A short lesson from the BBC about the problems of post-modernism.
My favourite thing at the moment is the British show ‘Life on Mars’. It’s packaged as a sci-fi police drama. The plot centres around a detective in Manchester circa 2010 who is involved in a road accident. After being run over by a car he wakes up in the same place, with the same name and job, but the year is 1973. The modern glass and steel Manchester he knows is replaced by a dirty, bleak, depressed city still bearing scars from the war. The storyline then revolves around his attempts to come to grips with what has happened, believing that if he can understand what is going on he’ll then be able to get back to modern day Manchester. He does not know if he is dead, in a coma, delusional, or has actually travelled through time. Much of the following story content is about his fish out of water experience of his modern training clashing with the old Clint Eastwood ethos of the police department he is assigned to. Diversity training, political correctness, cultural sensitivity do not exist in the world which he now inhabits. Instead he has to deal with detectives who spend most of their time in the boozer in between chasing after badies, employing a shoot-first policy. Without spoiling the plot too much, he eventually wakes up again in his normal life only to realize that his life in the 21st century has left him numb to existence. The endless procedures and doctrines which dictate a modern day cop’s working life has left him in a sort of limbo, his soul is dead, he has become an android. The real world is merely something he inhabits, but is not connected to or part of. Finally he decides to end his life in the ‘real’ world, his suicide ending with him picking up where he left off in the 70′s. He could not breath in the sophisticated modern world, so he took refuge in the rough and imperfect past.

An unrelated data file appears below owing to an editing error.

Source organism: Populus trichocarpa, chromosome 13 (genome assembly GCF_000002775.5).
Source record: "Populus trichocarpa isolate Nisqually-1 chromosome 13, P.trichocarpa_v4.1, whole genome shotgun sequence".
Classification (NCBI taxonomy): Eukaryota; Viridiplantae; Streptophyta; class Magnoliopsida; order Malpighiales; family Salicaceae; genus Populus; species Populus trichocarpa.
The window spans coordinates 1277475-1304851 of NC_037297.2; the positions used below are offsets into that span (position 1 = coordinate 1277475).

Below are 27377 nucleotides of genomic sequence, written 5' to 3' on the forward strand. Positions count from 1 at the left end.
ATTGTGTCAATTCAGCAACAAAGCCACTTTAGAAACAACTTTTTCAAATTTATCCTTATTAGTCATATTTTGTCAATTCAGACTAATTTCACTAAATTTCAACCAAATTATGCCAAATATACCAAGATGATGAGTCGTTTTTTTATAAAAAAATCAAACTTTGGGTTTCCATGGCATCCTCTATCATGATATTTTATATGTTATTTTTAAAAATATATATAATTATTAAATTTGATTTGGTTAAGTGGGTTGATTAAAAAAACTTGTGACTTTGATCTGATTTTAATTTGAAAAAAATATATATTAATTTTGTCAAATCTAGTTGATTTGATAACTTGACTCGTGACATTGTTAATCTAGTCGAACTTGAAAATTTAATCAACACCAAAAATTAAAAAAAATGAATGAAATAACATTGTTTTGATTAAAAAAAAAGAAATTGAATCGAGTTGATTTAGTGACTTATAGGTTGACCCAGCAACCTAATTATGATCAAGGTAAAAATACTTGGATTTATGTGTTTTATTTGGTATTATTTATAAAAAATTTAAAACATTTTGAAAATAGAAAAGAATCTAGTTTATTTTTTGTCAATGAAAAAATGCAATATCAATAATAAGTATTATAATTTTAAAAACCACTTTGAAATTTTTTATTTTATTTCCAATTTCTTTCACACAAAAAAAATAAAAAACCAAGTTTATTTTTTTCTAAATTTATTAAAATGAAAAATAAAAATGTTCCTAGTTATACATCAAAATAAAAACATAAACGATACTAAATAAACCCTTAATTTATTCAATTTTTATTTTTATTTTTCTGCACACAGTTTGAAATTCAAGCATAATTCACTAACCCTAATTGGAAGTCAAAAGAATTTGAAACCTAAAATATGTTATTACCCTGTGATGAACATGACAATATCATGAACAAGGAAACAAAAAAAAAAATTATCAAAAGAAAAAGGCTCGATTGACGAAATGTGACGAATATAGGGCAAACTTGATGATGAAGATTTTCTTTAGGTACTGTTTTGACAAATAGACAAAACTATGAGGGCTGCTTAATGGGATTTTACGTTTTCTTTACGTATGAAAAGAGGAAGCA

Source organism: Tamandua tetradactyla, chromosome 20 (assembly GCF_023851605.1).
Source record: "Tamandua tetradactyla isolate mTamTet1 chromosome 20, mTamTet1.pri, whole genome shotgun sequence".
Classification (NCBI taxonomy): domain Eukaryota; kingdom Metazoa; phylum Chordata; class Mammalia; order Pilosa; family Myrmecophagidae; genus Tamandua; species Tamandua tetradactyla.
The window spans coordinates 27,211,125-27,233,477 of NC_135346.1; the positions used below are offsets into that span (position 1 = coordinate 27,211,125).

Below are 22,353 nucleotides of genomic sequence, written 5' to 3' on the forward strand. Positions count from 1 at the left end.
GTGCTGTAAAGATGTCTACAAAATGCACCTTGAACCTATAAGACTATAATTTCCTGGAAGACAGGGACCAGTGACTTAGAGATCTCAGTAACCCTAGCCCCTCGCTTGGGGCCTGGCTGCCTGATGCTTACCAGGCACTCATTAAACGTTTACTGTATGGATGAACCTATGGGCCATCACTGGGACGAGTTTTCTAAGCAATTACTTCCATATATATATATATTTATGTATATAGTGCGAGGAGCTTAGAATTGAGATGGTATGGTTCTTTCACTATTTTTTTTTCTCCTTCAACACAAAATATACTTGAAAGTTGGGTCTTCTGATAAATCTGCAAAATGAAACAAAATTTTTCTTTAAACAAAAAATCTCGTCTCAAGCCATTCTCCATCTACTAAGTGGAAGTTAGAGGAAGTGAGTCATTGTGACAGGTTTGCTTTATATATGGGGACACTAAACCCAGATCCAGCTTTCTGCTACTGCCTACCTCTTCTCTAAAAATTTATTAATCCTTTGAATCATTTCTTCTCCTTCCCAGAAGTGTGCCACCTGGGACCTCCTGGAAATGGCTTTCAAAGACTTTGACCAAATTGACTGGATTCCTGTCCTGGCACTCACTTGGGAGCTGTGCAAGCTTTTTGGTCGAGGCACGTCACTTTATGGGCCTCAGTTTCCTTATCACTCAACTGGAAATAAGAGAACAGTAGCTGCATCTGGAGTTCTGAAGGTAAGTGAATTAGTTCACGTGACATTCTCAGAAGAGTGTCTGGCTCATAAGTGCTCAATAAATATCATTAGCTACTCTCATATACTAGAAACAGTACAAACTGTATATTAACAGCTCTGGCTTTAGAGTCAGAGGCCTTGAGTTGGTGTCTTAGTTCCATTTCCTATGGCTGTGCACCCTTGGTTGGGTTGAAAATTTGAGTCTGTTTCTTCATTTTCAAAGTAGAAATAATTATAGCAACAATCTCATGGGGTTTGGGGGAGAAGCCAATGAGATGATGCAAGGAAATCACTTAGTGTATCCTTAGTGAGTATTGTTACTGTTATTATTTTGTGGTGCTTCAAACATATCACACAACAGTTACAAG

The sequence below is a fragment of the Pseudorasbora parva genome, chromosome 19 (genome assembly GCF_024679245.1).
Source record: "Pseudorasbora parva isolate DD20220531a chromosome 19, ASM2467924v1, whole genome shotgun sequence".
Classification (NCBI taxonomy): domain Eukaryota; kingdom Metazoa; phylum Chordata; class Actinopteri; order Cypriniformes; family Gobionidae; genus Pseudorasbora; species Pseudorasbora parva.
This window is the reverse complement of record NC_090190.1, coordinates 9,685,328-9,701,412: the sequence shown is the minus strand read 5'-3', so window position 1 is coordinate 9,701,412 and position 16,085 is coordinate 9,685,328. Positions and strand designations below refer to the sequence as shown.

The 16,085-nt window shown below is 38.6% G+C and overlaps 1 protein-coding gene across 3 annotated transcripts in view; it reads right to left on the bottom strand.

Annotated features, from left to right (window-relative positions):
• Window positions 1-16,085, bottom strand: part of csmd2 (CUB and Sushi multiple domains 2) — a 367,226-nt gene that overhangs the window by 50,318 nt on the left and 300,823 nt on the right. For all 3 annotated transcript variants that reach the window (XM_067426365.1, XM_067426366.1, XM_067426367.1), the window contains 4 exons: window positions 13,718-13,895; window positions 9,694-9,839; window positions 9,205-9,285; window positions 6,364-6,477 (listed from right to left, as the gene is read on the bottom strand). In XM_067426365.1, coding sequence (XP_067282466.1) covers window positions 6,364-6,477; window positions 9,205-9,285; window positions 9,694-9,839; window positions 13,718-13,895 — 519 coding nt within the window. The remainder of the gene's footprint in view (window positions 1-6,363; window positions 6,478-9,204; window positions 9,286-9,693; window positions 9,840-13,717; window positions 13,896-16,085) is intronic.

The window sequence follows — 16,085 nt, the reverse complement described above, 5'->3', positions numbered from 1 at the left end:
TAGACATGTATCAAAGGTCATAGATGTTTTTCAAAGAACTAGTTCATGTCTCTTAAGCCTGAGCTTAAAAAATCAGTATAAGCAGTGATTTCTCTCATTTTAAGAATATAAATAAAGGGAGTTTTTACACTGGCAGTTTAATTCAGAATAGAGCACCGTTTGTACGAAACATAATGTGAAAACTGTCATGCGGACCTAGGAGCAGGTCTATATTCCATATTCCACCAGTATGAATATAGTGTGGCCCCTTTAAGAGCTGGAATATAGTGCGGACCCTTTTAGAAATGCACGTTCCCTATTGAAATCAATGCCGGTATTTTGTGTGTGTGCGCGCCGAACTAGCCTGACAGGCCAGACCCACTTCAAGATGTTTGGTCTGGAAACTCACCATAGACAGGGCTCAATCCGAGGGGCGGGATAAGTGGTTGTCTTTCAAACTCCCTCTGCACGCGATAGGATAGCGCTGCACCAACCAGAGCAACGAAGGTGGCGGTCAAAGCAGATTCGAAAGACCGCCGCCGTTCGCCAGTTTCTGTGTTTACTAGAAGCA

Currently I have found very few other works of art (other than Radiohead) that so perfectly sum up the existential problem of life in the advanced West. The reason that there are at present, relatively few pieces of art that genuinely reflect the spiritual malaise taking place in our society, is that we live in a supposedly “enlightened” and “progressive” era of history. The accepted narrative of modern social history revolves around the delusion that the future is the story of inevitable progress and improvement. ‘Tommorow will be better than today, and today is better than yesterday’. Hmph. This fallacy is supported with the accepted index of human happiness : materialism. Most people today do live much more comfortable lives than they would have 60 or 70 years ago. And on the face of it, we have more social justice today than times gone by as well. But what does it benefit a man to gain the world and lose his soul? What has been the cost in our own lives for these creature comforts? The cost of these advances cannot be measured materially. The cost is paid in terms of mind and spirit. The reigning Utopian ideals of pluralism, moral relativity, “tolerance” and “inclusion” come at a cost. To make a longer argument shorter, modern man inhabits a system of self-imposed totalitariansim. He dares not hold an opinion that might conflict with the views of his neighbours, or the self-appointed elite .
Peace at all costs is the social mantra of modern man. Even if it means a total denial of the true nature of each individual. Humans are not nice, I’m sorry to say. We are by nature evil, greedy, violent and hateful. But today we see the full realization of the ideals that fuelled the French Revolution to perfect man. Modern man is the result of a long and complex effort at social engineering. Our greed is partially sated by the securities of the welfare state. Our hostility and suspicion towards ‘other’ people is partially suppressed by a concerted indoctrination into the politically correct way of thinking.
What results is a society of schizophrenics. True human nature is merely put into a straight jacket. The changes we think represent the modern enlightened man are as cosmetic as the moisturiser he uses. True change, conversion to true Justice, can only begin within the soul. It cannot be imposed. Every philosopher since Plato has known this truth. Today the voices of reason are silenced before they can speak. The next Beethoven will be censured by this social montrosity before he even has a chance to pen his masterpiece. In an attempt to child-proof the world, man has been arrested into a perpetual intellectual infancy.
Until more people awaken to the present spiritual crisis in the West, the “justice” in our society will be as synthetic as the keyboard that I am typing this on.